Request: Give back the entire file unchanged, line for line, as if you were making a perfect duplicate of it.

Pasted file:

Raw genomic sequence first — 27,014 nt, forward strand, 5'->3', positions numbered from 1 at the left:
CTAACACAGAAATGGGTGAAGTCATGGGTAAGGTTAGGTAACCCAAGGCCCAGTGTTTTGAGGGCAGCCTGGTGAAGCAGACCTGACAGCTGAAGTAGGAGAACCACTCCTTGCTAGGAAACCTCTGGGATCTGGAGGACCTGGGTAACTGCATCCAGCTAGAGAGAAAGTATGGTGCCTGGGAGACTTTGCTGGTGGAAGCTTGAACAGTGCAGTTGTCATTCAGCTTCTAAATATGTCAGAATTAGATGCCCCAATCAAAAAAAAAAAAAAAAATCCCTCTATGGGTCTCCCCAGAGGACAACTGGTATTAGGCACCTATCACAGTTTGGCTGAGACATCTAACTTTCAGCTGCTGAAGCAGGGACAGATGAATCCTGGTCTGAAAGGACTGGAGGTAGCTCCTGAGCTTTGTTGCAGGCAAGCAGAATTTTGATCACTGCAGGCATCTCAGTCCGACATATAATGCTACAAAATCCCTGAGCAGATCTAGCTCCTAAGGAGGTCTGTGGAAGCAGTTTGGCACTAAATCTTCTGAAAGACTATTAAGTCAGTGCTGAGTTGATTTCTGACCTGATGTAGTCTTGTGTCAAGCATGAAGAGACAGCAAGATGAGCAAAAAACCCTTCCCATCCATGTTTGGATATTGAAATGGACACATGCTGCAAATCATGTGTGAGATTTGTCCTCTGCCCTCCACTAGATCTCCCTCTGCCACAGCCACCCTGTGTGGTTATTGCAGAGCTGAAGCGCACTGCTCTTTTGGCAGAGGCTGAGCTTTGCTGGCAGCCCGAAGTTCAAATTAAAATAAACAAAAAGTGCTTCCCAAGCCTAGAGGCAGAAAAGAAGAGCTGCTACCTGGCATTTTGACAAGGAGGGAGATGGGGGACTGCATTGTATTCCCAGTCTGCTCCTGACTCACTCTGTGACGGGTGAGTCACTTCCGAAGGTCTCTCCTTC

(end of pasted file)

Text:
Raw genomic sequence first — 27,014 nt, forward strand, 5'->3', positions numbered from 1 at the left:
CTAACACAGAAATGGGTGAAGTCATGGGTAAGGTTAGGTAACCCAAGGCCCAGTGTTTTGAGGGCAGCCTGGTGAAGCAGACCTGACAGCTGAAGTAGGAGAACCACTCCTTGCTAGGAAACCTCTGGGATCTGGAGGACCTGGGTAACTGCATCCAGCTAGAGAGAAAGTATGGTGCCTGGGAGACTTTGCTGGTGGAAGCTTGAACAGTGCAGTTGTCATTCAGCTTCTAAATATGTCAGAATTAGATGCCCCAATCAAAAAAAAAAAAAAAAATCCCTCTATGGGTCTCCCCAGAGGACAACTGGTATTAGGCACCTATCACAGTTTGGCTGAGACATCTAACTTTCAGCTGCTGAAGCAGGGACAGATGAATCCTGGTCTGAAAGGACTGGAGGTAGCTCCTGAGCTTTGTTGCAGGCAAGCAGAATTTTGATCACTGCAGGCATCTCAGTCCGACATATAATGCTACAAAATCCCTGAGCAGATCTAGCTCCTAAGGAGGTCTGTGGAAGCAGTTTGGCACTAAATCTTCTGAAAGACTATTAAGTCAGTGCTGAGTTGATTTCTGACCTGATGTAGTCTTGTGTCAAGCATGAAGAGACAGCAAGATGAGCAAAAAACCCTTCCCATCCATGTTTGGATATTGAAATGGACACATGCTGCAAATCATGTGTGAGATTTGTCCTCTGCCCTCCACTAGATCTCCCTCTGCCACAGCCACCCTGTGTGGTTATTGCAGAGCTGAAGCGCACTGCTCTTTTGGCAGAGGCTGAGCTTTGCTGGCAGCCCGAAGTTCAAATTAAAATAAACAAAAAGTGCTTCCCAAGCCTAGAGGCAGAAAAGAAGAGCTGCTACCTGGCATTTTGACAAGGAGGGAGATGGGGGACTGCATTGTATTCCCAGTCTGCTCCTGACTCACTCTGTGACGGGTGAGTCACTTCCGAAGGTCTCTCCTTC